Disentangling the economic effects of the pandemic from post-war demobilization has proved notoriously hard for economic historians.

Second, restrictions introduced in 1918, mostly school closures, mass gathering bans, and isolation/quarantine, were much less severe than the travel bans introduced as part of the lockdowns in 2020.

For the most part, the NPIs employed in 1918 were far less disruptive for business activity, and the most severe of those restrictions were often enforced for relatively short periods.

Third, the lack of high-frequency monthly data makes it much more difficult to assess the short-term economic impact of the NPIs in 1918.

In theory, the longer-term impact of NPIs can be tracked in the annual data, but comparisons across the war years (1919 with 1914) or over a period of rapid economic change (1923 with 1919) are fraught with difficulty.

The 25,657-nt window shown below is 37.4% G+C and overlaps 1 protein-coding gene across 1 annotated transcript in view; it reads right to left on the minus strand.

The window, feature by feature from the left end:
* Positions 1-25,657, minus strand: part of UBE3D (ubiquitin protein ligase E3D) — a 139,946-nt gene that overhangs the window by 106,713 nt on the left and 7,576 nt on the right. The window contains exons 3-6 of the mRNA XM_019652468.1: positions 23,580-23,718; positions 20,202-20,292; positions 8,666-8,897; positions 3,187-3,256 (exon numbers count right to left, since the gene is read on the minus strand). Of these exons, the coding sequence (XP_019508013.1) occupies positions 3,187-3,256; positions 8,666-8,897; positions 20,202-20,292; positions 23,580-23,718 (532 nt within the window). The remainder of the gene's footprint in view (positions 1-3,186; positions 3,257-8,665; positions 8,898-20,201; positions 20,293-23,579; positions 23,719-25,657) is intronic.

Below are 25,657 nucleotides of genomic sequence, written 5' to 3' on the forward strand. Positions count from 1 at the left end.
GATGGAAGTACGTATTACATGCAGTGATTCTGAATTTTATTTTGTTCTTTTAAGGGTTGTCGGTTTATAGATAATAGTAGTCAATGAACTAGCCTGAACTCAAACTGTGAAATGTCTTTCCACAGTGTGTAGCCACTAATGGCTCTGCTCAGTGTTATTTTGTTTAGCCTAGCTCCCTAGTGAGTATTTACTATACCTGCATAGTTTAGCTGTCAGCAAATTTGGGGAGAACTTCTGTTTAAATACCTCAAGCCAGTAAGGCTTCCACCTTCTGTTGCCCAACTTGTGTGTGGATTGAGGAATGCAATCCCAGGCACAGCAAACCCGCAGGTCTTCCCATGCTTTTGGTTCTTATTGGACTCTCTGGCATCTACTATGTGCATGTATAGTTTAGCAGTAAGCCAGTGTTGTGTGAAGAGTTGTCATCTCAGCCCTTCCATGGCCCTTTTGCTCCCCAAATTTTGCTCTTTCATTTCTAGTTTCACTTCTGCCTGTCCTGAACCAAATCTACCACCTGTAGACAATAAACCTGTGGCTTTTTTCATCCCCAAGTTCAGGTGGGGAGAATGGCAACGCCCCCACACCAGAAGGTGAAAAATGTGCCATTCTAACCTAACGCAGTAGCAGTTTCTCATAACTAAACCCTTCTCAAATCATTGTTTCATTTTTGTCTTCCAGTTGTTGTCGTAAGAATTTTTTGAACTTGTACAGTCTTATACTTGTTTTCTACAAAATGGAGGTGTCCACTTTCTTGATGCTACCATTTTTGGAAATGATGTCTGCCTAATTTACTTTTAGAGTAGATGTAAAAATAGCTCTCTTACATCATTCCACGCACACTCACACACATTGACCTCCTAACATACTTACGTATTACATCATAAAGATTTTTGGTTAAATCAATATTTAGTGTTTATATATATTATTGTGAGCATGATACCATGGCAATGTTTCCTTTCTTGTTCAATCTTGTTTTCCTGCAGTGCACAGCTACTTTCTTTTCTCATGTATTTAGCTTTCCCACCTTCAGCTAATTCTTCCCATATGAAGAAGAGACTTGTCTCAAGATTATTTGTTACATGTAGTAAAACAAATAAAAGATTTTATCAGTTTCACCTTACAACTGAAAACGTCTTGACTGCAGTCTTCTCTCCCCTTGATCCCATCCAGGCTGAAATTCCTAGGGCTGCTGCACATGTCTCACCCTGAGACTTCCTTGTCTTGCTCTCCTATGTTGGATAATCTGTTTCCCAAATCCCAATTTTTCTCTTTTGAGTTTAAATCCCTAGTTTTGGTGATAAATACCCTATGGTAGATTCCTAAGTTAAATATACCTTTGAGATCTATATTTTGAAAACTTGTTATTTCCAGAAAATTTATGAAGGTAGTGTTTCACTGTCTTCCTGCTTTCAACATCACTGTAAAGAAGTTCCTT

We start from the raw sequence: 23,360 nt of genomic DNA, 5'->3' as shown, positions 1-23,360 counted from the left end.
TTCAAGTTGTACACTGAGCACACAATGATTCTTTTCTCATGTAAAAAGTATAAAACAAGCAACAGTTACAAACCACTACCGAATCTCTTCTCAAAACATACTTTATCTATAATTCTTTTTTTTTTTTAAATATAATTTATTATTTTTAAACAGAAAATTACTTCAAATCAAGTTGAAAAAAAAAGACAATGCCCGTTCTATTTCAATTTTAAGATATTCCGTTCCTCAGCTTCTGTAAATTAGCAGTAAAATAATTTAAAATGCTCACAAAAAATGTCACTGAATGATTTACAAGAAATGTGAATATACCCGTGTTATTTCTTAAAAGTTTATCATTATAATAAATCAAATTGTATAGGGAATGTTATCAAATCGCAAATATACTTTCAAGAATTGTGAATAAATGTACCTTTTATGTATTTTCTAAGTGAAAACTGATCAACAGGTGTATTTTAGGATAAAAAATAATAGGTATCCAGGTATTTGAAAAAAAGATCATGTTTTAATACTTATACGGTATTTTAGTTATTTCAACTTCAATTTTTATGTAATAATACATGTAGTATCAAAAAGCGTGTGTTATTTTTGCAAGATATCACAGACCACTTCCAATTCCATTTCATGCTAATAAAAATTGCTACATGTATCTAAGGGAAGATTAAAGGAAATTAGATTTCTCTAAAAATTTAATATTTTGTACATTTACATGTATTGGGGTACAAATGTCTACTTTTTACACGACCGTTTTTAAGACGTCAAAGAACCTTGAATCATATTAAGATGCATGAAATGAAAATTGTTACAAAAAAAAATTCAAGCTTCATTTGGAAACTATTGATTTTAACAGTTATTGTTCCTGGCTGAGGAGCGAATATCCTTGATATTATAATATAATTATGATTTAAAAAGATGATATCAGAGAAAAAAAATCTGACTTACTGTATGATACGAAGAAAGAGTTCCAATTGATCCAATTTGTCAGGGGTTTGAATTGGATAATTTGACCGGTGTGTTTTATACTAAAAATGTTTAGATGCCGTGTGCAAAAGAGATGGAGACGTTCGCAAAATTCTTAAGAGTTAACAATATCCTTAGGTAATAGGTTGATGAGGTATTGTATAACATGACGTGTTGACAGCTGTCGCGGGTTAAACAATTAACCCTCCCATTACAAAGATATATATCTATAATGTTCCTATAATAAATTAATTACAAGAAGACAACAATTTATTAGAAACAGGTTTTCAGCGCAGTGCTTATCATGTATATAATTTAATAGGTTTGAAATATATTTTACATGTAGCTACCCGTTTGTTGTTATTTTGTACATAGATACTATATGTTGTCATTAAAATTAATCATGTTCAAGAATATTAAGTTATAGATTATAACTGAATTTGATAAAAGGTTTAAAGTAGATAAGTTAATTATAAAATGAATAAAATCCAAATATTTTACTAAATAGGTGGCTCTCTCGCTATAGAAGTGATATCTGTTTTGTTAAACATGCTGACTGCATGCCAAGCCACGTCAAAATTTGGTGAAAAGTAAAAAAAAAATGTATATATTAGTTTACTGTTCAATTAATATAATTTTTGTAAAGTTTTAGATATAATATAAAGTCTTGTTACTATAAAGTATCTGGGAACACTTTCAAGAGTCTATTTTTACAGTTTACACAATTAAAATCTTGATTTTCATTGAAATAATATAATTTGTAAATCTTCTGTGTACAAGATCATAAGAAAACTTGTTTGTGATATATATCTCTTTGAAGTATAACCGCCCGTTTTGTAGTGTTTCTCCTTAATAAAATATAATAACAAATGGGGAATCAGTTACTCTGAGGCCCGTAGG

The authors make some effort to control for cross-state differences in economic structure (for example the share of agriculture and manufacturing in the state economy) but this was a period of very rapid change.

Correia, Luck and Verner have made the best of the very limited data that is available on economic dynamics in 1918/1919, and it is an impressive study. But their conclusions rest on very fragile data foundations.

I am not convinced the limited available data can support their relatively bold conclusions and policy recommendations about the economic impact of epidemic controls.

In any event, the local non-pharmaceutical interventions employed in 1918 were very different and more modest than the whole-economy lockdowns being employed in 2020.

Policymakers should be wary before concluding there is no trade off between lockdowns to save lives and the impact on the economy.